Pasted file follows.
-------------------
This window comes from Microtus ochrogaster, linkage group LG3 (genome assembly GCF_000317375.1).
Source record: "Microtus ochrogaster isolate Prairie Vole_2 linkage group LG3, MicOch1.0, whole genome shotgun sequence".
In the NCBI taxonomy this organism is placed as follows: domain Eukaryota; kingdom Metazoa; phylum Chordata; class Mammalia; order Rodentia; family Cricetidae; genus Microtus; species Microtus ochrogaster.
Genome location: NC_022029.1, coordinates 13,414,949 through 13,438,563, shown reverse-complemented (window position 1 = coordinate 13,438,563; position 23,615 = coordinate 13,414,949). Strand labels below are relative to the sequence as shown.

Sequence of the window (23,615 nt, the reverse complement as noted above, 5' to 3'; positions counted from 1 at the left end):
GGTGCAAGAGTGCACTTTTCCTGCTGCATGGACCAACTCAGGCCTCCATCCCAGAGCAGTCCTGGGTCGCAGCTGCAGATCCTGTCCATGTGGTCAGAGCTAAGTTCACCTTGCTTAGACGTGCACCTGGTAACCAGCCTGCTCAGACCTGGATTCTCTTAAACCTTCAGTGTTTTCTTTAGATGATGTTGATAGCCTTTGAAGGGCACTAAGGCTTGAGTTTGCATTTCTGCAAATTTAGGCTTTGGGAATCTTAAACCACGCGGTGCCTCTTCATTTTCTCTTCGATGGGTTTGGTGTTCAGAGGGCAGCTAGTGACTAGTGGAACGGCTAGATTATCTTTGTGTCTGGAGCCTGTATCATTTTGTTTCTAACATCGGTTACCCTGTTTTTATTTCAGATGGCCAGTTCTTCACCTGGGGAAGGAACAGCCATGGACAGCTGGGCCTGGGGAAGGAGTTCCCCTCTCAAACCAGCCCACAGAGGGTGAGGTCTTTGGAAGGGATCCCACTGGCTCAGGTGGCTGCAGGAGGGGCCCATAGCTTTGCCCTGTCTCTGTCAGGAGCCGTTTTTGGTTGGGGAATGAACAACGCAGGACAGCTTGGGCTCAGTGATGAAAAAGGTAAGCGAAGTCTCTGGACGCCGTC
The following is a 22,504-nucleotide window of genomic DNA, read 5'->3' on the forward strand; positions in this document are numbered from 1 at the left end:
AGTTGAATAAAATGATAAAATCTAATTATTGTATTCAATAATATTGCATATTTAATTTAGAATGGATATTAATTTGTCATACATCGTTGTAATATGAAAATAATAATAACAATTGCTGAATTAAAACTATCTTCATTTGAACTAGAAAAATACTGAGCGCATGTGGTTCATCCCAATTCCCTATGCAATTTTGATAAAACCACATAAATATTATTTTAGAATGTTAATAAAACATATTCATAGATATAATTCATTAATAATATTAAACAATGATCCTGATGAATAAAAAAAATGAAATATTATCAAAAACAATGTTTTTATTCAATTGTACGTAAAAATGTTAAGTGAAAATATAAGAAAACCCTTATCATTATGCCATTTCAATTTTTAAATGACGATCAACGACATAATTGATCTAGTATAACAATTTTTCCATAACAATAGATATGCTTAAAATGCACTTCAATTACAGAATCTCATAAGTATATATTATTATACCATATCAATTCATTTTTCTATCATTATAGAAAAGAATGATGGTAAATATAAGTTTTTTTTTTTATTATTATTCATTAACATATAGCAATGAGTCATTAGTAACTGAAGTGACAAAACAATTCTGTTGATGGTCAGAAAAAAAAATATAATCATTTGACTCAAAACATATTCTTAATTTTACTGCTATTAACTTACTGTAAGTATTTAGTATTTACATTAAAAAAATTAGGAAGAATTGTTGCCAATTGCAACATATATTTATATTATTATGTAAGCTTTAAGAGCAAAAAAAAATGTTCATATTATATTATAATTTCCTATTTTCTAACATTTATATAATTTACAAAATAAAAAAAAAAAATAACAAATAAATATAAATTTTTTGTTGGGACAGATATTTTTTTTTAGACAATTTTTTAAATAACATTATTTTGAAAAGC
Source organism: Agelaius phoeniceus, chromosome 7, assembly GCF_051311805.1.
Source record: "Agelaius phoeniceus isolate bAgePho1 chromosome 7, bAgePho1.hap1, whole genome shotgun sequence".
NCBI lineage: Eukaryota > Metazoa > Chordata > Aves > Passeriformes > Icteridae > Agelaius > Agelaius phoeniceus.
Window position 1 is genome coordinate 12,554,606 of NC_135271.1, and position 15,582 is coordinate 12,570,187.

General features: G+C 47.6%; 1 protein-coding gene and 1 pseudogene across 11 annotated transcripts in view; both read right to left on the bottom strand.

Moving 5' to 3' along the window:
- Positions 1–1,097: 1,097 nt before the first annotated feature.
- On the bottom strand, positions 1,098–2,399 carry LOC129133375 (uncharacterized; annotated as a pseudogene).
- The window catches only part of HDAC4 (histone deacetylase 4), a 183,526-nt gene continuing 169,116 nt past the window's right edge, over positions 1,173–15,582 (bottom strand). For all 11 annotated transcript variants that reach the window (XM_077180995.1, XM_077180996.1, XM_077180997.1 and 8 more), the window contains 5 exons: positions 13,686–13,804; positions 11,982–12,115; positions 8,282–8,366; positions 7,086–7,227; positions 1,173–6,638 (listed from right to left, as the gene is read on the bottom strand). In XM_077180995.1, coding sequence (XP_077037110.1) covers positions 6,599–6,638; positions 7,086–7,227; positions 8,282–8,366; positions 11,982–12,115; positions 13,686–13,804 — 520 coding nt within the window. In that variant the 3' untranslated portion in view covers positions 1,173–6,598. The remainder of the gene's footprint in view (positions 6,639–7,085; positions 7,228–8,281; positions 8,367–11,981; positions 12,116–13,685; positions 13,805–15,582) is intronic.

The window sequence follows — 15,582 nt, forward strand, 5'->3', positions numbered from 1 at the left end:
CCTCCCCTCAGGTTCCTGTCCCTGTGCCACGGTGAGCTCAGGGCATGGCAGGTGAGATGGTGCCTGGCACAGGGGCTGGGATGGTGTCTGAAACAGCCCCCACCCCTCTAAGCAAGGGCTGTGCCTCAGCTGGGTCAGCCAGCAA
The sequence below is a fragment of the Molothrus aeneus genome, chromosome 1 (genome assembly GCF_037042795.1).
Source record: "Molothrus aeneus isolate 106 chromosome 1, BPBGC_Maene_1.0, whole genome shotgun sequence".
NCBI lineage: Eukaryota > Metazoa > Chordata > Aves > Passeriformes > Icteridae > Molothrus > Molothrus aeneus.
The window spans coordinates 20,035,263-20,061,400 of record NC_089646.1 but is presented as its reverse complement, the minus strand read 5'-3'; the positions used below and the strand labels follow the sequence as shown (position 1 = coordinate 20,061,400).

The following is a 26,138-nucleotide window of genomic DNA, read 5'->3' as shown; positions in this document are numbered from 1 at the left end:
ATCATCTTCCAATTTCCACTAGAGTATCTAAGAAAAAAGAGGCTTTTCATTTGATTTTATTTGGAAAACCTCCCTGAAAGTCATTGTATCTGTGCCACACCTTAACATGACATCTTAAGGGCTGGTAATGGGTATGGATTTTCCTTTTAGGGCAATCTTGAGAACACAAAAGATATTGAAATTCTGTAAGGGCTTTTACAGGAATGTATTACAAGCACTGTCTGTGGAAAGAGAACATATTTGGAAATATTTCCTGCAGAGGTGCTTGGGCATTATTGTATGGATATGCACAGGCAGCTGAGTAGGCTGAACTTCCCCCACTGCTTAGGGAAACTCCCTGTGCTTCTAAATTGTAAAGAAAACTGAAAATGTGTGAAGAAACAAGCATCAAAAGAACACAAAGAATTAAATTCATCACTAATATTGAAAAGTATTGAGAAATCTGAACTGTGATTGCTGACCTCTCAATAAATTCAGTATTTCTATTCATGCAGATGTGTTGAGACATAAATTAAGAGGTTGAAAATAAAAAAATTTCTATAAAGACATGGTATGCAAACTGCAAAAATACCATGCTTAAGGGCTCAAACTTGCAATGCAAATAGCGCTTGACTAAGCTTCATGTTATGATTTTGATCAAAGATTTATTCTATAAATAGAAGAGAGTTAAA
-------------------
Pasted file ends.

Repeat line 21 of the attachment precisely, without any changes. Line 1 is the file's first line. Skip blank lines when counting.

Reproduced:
Source record: "Molothrus aeneus isolate 106 chromosome 1, BPBGC_Maene_1.0, whole genome shotgun sequence".